S6E1: Politics with Will Kymlicka
Claudia launches Season 6 by talking to Will Kymlicka about politics. They discuss how animals remain largely sidelined in political philosophical thought, as compared to other areas of ethics and social theory. Will delves into three different models for how to bring animals into politics: politics “on behalf of” animals, where humans represent animals; politics “by” animals, where wild animals exercise self-government; and politics “with” animals, where humans and animals do politics together and co-author decisions. As examples of joint politics, they discuss recent efforts to share power with domesticated animals in farmed animal sanctuaries, in the family and in the workplace.
About Will Kymlicka
Will Kymlickais the Canada Research Chair in Political Philosophy in the Philosophy Department at Queen's University in Kingston, Canada, where he has taught since 1998. He is the co-author with Sue Donaldson of Zoopolis: A Political Theory of Animal Rights, published by Oxford University Press in 2011, and now translated into German, French, Spanish, Japanese, Turkish, Dutch, Chinese, Korean, and Polish. Zoopolis argues that animals belong at the heart of democratic political theory - defending rights of citizenship for domesticated animals and sovereignty rights for wild animals – and its ideas have helped launch the recent `political turn’ in animal ethics. Will and Sue have continued developing their model of a zoopolis, and its implications for animal advocacy, legal reform, and alliances with other social justice movements. Their recent work has appeared in Politics and Animals; The Philosophy and Politics of Animal Liberation; Journal of Animal Ethics; Canadian Perspectives on Animals and the Law; the Oxford Handbook of Animal Studies. Will co-directs the Animals in Philosophy, Politics, Law and Ethics research group at Queen’s University, including its postdoctoral fellowship program, and teaches courses in animals and political theory and in animals and the law.
Zoopolis: A Political Theory of Animal Rights by Sue Donaldson and Will Kymlicka
Doing Politics with Animals by Sue Donaldson and Will Kymlicka, forthcoming in Social Research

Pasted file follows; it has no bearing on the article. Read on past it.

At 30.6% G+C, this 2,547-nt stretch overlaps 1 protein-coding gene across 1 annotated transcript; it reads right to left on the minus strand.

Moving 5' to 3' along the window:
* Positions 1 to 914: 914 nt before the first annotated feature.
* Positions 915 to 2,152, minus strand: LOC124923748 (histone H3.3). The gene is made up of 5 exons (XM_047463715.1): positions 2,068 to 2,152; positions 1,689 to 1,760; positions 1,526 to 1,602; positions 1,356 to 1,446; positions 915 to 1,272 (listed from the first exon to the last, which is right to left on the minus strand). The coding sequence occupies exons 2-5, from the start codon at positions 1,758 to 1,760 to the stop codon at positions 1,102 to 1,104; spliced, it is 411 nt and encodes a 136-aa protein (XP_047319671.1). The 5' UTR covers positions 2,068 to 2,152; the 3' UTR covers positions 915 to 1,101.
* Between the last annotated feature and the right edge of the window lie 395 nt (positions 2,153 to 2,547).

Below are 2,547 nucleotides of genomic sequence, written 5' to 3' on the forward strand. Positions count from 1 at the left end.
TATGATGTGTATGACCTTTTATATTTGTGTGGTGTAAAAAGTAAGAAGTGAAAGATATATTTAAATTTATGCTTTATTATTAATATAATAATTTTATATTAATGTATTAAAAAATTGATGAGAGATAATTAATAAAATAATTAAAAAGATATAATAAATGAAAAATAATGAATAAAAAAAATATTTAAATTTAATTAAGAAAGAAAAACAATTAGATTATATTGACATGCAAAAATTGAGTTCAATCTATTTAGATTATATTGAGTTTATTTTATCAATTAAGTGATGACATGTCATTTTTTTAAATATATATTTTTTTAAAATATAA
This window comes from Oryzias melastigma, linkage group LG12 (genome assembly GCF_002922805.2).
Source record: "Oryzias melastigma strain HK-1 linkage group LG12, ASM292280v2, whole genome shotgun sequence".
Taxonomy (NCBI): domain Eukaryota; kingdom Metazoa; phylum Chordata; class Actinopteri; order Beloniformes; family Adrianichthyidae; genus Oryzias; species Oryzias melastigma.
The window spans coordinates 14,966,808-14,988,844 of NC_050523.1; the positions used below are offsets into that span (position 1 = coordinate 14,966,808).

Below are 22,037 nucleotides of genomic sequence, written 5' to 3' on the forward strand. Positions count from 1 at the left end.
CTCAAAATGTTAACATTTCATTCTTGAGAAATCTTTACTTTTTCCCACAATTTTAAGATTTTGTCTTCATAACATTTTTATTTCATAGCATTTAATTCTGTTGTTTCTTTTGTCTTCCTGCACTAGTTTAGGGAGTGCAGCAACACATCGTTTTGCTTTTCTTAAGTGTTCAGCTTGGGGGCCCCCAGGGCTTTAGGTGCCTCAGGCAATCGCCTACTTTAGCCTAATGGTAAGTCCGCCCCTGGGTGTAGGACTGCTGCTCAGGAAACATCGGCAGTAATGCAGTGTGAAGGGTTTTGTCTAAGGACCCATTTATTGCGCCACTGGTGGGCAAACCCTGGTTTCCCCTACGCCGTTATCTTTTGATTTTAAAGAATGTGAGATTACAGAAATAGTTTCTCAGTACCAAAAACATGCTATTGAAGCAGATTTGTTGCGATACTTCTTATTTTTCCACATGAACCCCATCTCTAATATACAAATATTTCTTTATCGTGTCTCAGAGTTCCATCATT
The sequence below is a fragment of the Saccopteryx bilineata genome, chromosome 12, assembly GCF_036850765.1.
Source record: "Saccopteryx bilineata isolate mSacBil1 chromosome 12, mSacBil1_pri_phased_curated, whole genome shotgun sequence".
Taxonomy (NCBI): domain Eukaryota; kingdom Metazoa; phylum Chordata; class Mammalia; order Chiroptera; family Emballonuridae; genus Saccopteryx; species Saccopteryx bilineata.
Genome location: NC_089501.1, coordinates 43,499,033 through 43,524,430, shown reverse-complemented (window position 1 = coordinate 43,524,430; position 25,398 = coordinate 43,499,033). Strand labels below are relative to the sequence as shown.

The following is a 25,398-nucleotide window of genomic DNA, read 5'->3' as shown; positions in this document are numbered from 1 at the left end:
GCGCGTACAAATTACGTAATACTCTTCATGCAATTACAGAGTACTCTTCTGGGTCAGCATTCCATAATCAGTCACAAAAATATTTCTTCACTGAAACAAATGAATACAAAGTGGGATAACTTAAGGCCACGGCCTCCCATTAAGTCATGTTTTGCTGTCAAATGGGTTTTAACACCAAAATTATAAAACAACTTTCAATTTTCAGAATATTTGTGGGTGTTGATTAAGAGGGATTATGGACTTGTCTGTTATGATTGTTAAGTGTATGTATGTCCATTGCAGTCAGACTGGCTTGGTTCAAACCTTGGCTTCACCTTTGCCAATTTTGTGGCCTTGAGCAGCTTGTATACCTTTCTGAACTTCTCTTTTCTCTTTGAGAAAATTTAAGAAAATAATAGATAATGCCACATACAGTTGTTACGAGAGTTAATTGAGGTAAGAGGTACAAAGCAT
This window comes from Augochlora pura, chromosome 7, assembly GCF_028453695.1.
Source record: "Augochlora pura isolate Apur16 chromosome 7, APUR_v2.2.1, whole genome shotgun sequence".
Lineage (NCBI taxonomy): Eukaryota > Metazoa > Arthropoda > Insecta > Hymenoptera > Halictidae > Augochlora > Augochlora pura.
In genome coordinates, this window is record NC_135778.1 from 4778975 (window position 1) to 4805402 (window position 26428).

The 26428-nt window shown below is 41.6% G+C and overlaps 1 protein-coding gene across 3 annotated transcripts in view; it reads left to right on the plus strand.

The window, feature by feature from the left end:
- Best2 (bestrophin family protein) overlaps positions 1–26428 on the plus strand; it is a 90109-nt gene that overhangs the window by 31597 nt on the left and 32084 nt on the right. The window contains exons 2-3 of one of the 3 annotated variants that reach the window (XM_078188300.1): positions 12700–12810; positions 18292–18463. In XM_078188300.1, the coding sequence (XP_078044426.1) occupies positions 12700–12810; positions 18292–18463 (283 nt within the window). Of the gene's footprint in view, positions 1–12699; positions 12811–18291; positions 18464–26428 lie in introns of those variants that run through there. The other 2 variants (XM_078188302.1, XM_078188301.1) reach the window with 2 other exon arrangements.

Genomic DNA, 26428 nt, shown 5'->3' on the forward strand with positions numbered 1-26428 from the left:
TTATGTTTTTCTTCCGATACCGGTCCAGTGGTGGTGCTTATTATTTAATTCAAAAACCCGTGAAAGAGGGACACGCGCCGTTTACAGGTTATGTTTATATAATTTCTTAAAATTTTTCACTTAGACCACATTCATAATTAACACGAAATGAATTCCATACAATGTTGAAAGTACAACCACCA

Locating animals in political philosophy by Will Kymlicka and Sue Donaldson
Animal publics: Accounting for heterogeneity in political life by Gwendlyn Blue and Melanie Rock.
In this Animal Highlight, fellow Virginia Thomas focuses on the domestic dog and the ways in which they might be thought of as citizens. She thinks about some of dogs' history and discusses the work of Sue Donaldson and Will Kymlicka. You can read more about the highlight here.
Animal Highlight: Domesticated Dogs
“Developments in social theory over the past few decades have unsettled deeply entrenched assumptions about what constitutes the human by exposing the tenuous divisions that separate humans, non-human animals and technologies and, in turn, affording a more active role to non-human entities in the constitution of social worlds. The concept of the public, however, remains persistently, stubbornly, and somewhat curiously entrenched in anthropomorphic imaginaries. Within and outside of academe, it is commonplace to suppose that publics are purely human and that publics arise from the unique human capacity for symbolic communication" (Blue and Rock 2014: 504).
Thank you to Animals in Philosophy, Politics, Law and Ethics (A.P.P.L.E) for sponsoring this podcast; Christiaan Mentz for hi editing work, Virginia Thomas for the Animal Highlight, Gordon Clarke for the bed music, Jeremy John (Website) for the logo. This podcast is hosted and produced by Claudia Hirtenfelder.